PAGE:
Print page

The Innovation Society and Intellectual Property

Edited by Josef Drexl, Director, Max Planck Institute for Innovation and Competition, Munich, Germany and Anselm Kamperman Sanders, Professor of Intellectual Property Law, Director of the Advanced Masters Intellectual Property Law and Knowledge Management (IPKM) and Academic Director of the Institute for Globalisation and International Regulation (IGIR), Maastricht University, the Netherlands
Intellectual property (IP) rights impact innovation in diverse ways. This book critically analyses whether additional rights beyond patents, trademarks and copyrights are needed to promote innovation. Featuring contributions from thought-leaders in the field of IP, this book examines the check and balances that already exist in the IP system to safeguard innovation and questions to what extent existing IP regimes are capable of catering to new paradigms of innovation and creativity.
Extent: 328 pp
Hardback Price: $150.00 Web: $135.00
Publication Date: 2019
ISBN: 978 1 78990 234 1
Availability: In Stock
$0.00

Buy the E-Book @ paperback price

Join our mailing list

  • Law - Academic
  • Competition and Antitrust Law
  • Intellectual Property Law
Intellectual property (IP) rights impact innovation in diverse ways. This book critically analyses whether additional rights beyond patents, trademarks and copyrights are needed to promote innovation. Featuring contributions from thought-leaders in the field of IP, this book examines the check and balances that already exist in the IP system to safeguard innovation and questions to what extent existing IP regimes are capable of catering to new paradigms of innovation and creativity.

Taking a multi-angled view of the topic, this book questions whether IP rights by definition encourage innovation and explores the role of exceptions and limitations to IP rights as well as the application of competition law to promote innovation. Chapters analyse diverse topics within the field of IP such as plant varieties protection, geographical indications and 3D printing. Taken as a whole this book advocates that a pro-innovation rationale must be applied when new IP legislation is designed.

This book will be an engaging source of information for researchers and policy-makers with an interest in the direction of IP legislation and the promotion of innovation. It will also be relevant for scholars of competition law who are seeking information on the relationship between competition and IP.
‘“Does IPR boost or hamper innovation?”. This has been asked many times over the years. This extraordinary book asks the question again but without any attempt to provide for a straight-forward answer. Instead it relies on an impressive line-up of IPR legal scholars to show the reader where to look for answers and it points to ways of thinking about the complex relationship between IPR and innovation. Remarkably it does so without diminishing the complexities or taking anything for granted.’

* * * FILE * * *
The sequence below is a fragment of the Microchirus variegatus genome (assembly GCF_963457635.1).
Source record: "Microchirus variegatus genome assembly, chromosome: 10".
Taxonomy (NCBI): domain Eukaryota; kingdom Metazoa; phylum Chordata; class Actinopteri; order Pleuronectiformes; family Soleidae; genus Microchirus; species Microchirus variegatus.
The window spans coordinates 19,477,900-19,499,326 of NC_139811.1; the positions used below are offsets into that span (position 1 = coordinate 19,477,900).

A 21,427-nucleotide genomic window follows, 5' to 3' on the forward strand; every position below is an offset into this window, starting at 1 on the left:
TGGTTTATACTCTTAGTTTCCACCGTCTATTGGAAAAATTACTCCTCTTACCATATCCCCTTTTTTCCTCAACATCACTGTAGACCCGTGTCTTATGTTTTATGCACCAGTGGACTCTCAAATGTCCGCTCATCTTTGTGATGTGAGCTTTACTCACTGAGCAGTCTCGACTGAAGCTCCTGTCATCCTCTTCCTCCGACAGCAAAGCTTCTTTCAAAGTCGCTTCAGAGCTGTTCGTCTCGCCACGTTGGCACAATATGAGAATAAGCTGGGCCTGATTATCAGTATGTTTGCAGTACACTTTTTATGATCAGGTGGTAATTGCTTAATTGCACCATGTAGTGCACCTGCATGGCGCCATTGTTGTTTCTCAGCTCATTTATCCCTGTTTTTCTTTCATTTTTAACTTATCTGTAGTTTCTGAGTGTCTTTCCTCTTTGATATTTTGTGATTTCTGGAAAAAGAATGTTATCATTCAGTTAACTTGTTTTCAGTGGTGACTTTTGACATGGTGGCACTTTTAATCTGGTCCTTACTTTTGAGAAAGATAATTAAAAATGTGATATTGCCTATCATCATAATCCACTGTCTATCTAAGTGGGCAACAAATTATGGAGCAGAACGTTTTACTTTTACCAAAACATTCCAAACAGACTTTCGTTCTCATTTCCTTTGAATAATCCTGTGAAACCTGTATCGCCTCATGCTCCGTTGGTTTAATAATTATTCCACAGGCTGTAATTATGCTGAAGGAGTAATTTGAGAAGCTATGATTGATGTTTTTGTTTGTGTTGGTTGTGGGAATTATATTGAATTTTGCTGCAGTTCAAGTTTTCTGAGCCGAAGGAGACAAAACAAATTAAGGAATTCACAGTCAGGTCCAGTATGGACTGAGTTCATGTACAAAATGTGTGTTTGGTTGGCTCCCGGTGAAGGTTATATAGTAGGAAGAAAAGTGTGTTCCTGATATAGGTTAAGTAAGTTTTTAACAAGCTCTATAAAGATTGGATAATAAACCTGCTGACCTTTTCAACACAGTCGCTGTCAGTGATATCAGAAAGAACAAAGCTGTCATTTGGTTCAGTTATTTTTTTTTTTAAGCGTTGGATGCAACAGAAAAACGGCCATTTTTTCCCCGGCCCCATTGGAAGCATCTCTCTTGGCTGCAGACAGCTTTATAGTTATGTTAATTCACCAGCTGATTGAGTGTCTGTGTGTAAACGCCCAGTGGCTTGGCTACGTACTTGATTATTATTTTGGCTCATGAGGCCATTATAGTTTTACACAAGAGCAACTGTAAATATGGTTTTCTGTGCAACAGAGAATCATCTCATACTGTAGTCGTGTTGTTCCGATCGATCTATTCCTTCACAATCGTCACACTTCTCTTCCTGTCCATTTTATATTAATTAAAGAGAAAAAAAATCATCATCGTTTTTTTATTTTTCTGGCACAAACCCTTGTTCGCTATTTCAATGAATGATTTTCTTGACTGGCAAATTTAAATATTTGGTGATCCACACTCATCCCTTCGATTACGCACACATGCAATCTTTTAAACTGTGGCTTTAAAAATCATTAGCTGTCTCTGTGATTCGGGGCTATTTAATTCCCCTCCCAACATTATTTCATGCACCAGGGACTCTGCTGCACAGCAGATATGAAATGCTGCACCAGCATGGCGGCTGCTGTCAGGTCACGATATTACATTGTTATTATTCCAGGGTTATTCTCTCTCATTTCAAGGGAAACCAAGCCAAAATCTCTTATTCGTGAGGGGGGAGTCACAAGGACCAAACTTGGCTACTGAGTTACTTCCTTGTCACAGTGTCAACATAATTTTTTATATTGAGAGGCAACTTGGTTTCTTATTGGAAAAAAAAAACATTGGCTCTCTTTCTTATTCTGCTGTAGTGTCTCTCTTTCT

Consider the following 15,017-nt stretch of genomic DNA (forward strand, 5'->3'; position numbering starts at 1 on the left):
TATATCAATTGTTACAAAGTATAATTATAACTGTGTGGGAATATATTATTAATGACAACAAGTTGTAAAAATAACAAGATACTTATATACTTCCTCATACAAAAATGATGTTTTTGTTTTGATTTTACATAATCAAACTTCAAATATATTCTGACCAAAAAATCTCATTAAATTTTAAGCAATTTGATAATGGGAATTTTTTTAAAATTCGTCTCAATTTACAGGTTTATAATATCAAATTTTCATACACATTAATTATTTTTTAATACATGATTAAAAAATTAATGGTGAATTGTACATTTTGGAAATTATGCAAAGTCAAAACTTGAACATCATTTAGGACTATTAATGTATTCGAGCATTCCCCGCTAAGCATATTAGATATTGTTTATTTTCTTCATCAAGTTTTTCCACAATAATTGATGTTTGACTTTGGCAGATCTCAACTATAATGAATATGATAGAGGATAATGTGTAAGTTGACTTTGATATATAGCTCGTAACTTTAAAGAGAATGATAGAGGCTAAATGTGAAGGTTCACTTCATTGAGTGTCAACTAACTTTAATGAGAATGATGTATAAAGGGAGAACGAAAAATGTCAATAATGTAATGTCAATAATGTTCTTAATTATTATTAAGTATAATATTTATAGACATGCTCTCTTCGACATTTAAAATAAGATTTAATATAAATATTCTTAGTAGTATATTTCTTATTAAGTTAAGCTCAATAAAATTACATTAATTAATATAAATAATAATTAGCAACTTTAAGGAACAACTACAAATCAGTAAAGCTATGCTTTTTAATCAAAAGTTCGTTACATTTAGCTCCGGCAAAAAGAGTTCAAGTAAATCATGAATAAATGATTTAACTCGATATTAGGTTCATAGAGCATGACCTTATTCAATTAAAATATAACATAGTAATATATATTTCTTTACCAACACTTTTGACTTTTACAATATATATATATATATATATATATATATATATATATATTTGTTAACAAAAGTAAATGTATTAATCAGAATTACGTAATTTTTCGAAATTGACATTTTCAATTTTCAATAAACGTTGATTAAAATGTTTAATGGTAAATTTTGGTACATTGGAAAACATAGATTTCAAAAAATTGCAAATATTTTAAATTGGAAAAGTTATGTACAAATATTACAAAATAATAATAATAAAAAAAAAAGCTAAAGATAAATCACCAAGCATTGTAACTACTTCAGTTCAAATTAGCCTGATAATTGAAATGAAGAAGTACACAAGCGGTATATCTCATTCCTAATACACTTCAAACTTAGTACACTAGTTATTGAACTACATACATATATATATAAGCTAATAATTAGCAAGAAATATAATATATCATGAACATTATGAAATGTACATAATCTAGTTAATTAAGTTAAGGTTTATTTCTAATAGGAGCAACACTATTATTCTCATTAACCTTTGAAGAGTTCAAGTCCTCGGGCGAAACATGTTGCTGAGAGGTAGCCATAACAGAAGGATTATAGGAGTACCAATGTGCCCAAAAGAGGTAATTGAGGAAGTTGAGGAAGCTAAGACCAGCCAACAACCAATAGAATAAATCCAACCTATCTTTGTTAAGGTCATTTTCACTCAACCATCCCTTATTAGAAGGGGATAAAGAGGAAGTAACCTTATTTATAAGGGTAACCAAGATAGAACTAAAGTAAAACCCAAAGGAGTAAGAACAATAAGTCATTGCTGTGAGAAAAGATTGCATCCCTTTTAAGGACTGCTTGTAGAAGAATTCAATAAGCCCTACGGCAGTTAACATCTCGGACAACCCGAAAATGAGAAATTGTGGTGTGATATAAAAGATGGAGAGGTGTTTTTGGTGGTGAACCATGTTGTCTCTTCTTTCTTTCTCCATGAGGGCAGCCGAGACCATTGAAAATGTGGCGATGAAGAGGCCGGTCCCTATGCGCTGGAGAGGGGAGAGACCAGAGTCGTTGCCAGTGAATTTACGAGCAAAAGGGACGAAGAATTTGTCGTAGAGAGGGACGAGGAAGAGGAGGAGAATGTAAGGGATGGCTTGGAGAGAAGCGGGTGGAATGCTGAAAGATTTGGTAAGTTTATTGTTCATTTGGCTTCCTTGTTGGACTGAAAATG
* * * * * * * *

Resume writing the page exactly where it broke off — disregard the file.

– Jens Schovsbo, University of Copenhagen, Denmark

‘Innovation is key for the development of our industrialised society. This is often complemented with the idea that IP is an essential tool to stimulate innovation. This volume puts that concept to the test. Did the expansion of IP stimulate innovation or is there a need to limit the scope of IP and give preference to the public domain? And where does open innovation and user-generated content fit in? All the answers are here and they are an exciting read.’
– Paul Torremans, University of Nottingham, UK

Contributors: E. Dan, K. Erickson, M. Kochupillai, M. Kretschmer, N. Lee, M. Leistner, D. Lim, D. Mendis, A. Moerland, A. Ohly, A. Peukert, P. Picht, V. Roder-Hießerich, X. Seuba, U. Suthersanen

Contents:

Preface

Part I IP Expansion: The Effect of New Intellectual Property Rights on Innovation
1. Utility models: Do they really serve national innovation?
Uma Suthersanen

2. Plant Varieties: Is UPOV 1991 a good fit for developing countries?
Mrinalini Kochupillai

3. Geographical indications and innovation, what is the connection?
Anke Moerland

Part II A Need to Limit the scope of intellectual Property?
4. Examining the public domain empirically
Kris Erickson, Martin Kretschmer and Dinusha Mendis

5. A doctrine of the public domain
Alexander Peukert

6. Free-riding on the repute on trade marks – Does protection generate innovation?
Ansgar Ohly

7. The European foreign policy for intellectual property rights enforcement
Xavier Seuba and Elena Dan

8. Revisiting the patent misuse doctrine: Its potential contribution to maintaining incentives for innovation
Daryl Lim

9. Standard-essential patents – Limiting exclusivity for the sake of innovation
Peter Picht

PART III NEW PARADIGMS OF INNOVATION IN INTELLECTUAL PROPERTY
10. Intellectual property and open innovation in 3D printing – A different form of exclusivity
Nari Lee

11. Transformative use and user-generated content – Integrating new paradigms of creativity in copyright law
Matthias Leistner and Verena Roder-Hießerich

Index